Nelson Mandela Foundation

While addressing delegates at the Democratic Alliance (DA) Congress in Gallagher Estate in Midrand, the leader of the official opposition John Steenhuisen shocked the nation when he denounced the Economic Freedom Fighters (EFF) as “political enemy number one”. This came as a shock due to several reasons, one being the fact that the EFF is not the governing party in the country nor is it responsible for the plight that our nation finds itself in. What made this utterance more shocking is that the EFF currently polls behind the Democratic Alliance if one has to take into account results from the 2019 & 2021 elections, but Steenhuisen made it clear that they must be stopped while remaining silent on the ANC’s misgovernance.

Steenhuizen was not the first DA leader to denounce the EFF as enemy number one, he was echoing the sentiments shared by the City of Cape Town mayor, Geordin Hill-Lewis earlier this year when he said the EFF must be kept out of government even if that meant the “DA forms a coalition with the ANC”, citing that the “EFF is hellbent on destroying this country”. The last few weeks have since given a glimpse of why the DA would not want to work with the EFF but other opposition parties. 

Like-minded Political Parties

Immediately after the DA Congress, the party embarked on a project of bringing ‘like-minded’ parties under an umbrella termed the ‘moonshot pact’ a phrase that was later rejected by other opposition parties. Parties that were invited include Herman Mashaba’s Action SA, the Inkatha Freedom Party, Maimane’s Build One South Africa (BOSA), the Spectrum National Party, the Freedom Front Plus, the National Freedom Party, the United Independent Movement and others. It was not a surprise that the DA decided not to invite its “enemy number 1 (EFF)” to be part of the pact.

Formation of a Multi-Party Charter for South Africa

Leaders of opposition parties met in Kempton Park to discuss governing principles if indeed they defeat the ANC and keep the EFF out of government. The session was chaired by Professor William Gumede, an associate professor at the University of Witwatersrand School of Governance. The session was likened to the 1991 Convention for a Democratic South Africa (CODESA) negotiations by the main opposition leaders who unanimously agreed to change the name of the pact to the “Multi-Party Charter for South Africa”, a name that all parties will feel ownership of. 

Among the resolutions was that all parties will independently contest next year’s general elections and, where they fell short of a majority, they will work together and not vote with the ANC nor the EFF. This was among the key issues, especially from Action SA who have expressed their distrust with the DA and accused them of flirting with the ANC. This led to all parties in attendance signing a declaration that they will work with neither the ANC nor the EFF. The DA has been under fire for its cosy relationship with the governing party from political commentators who have accused the party of wanting “to have their bread buttered on both sides.” The parties also deliberated on how they would constitute their government. Other socio-economic issues were discussed but the charter did not produce tangible solutions on how they will “fix South Africa.”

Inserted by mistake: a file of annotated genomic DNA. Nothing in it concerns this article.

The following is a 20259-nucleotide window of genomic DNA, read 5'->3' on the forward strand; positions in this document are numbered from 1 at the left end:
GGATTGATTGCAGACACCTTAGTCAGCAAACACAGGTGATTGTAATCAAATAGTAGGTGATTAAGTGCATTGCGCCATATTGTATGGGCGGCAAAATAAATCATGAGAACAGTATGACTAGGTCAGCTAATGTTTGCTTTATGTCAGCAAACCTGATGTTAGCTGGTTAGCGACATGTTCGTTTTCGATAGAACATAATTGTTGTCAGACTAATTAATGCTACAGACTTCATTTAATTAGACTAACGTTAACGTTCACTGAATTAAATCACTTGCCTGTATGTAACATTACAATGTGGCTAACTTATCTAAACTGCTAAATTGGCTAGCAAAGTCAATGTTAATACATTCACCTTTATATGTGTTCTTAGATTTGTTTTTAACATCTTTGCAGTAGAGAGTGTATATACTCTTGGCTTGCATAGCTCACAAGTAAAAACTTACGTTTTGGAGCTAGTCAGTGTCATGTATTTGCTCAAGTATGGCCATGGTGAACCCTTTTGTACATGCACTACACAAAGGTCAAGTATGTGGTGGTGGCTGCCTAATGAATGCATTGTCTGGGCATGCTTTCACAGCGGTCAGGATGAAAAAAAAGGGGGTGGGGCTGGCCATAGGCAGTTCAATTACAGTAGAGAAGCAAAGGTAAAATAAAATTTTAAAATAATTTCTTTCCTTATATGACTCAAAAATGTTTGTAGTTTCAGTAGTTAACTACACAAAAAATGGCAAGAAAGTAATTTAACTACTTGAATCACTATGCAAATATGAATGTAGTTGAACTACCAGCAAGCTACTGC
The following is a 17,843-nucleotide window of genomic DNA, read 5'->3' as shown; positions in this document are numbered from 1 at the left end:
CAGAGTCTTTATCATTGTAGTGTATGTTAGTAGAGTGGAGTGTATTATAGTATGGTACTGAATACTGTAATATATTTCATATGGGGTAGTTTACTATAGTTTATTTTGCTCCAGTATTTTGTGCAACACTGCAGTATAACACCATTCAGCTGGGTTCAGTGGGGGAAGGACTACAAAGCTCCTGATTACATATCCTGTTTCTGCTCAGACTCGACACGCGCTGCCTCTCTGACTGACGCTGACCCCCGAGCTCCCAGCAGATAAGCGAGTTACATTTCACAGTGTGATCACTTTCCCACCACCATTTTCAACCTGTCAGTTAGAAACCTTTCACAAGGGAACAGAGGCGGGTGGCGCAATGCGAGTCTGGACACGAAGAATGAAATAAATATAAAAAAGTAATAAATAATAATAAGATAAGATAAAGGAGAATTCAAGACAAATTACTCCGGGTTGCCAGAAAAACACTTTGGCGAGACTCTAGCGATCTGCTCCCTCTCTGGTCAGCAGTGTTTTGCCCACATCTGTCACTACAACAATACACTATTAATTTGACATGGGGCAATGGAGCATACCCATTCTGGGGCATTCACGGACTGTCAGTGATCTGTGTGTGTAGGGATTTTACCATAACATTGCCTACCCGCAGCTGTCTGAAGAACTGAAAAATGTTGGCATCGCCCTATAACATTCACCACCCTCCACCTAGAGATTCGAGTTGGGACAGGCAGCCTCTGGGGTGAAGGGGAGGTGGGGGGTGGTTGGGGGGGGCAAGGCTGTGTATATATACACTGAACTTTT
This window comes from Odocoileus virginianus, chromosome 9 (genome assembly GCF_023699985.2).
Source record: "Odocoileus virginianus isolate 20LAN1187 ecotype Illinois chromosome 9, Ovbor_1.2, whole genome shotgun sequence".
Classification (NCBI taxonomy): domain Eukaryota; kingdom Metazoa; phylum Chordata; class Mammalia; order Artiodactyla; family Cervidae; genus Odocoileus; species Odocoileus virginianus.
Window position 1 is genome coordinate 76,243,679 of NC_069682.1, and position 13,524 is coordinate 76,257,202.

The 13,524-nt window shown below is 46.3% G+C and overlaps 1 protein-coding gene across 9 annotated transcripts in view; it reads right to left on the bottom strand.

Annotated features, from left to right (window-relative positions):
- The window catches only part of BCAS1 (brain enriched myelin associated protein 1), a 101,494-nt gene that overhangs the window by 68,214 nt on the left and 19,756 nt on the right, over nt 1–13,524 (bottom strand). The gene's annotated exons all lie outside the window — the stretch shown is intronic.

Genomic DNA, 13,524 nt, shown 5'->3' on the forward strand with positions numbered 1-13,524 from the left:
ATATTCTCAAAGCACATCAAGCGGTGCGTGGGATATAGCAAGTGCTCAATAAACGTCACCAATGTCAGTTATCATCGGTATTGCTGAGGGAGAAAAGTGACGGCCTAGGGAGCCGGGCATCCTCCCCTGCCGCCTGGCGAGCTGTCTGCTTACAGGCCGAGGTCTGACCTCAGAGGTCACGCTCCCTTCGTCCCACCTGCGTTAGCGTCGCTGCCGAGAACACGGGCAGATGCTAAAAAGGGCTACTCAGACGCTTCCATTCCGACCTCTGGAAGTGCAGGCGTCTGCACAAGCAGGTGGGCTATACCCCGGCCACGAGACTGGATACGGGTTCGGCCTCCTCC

It is without a doubt that South Africans are tired of the ANC’s misgovernance and corruption and are in search of an alternative government that has a clear plan of action to address unemployment, the energy crisis, crime and other challenges. 

In my opinion, uniting on a ticket to remove the ANC and preventing the EFF from being part of government will not cut it, that message will not inspire an unemployed young person who has been without a job for a long time. Any charter that is to stand ground has to outline how it would tackle socio-economic issues the country faces under the governing ANC. For example, voters are keen to know how the charter will fix the energy crisis, how the charter aims to address inequality poverty etc.

There Will be No Government Without Either the ANC or EFF

Considering the national numbers from the 2021 local election results, all the parties who thus far have agreed to form part of the Multi-Party Charter average around 35%. Even if the parties in the pact were to form a minority government with their numbers, they would still fall short of the governing ANC which secured 47% in 2021 and is estimated to be around 42% according to recent representative polls by IPSOS. Though we cannot fully rely on these predictions, we can be assured that the ANC will poll lower than 50% which would force it to also look for coalition partners. The EFF received just over 10% in 2021 and currently polls around 12% for next year’s national elections. These numbers would surely boost the Multi-Party Charter towards the required 50+1% or at least form a minority government. The EFF’s Commander in Chief, Julius Malema, while addressing the media, stated that even if the EFF was invited to join the Multi-Party Charter, the party would reject the invite citing that the pact Charter is organised by the Oppenheimers. 

With that said, it is difficult to imagine that the Charter can poll over 50% next year unless the Charter changes its stance on the EFF or the ANC of which in the past the leader of the DA, Steenhuisen, conceded that they would work with ‘reformists’ from the ANC.

These upcoming elections have been described as fundamental and critical for the future of South Africa, with some parties describing 2024 as “our 1994”. It is important that Civil Society structures begin creating effective platforms to contribute to this pivotal election. All things considered, if we do not change course, we will only have ourselves to blame.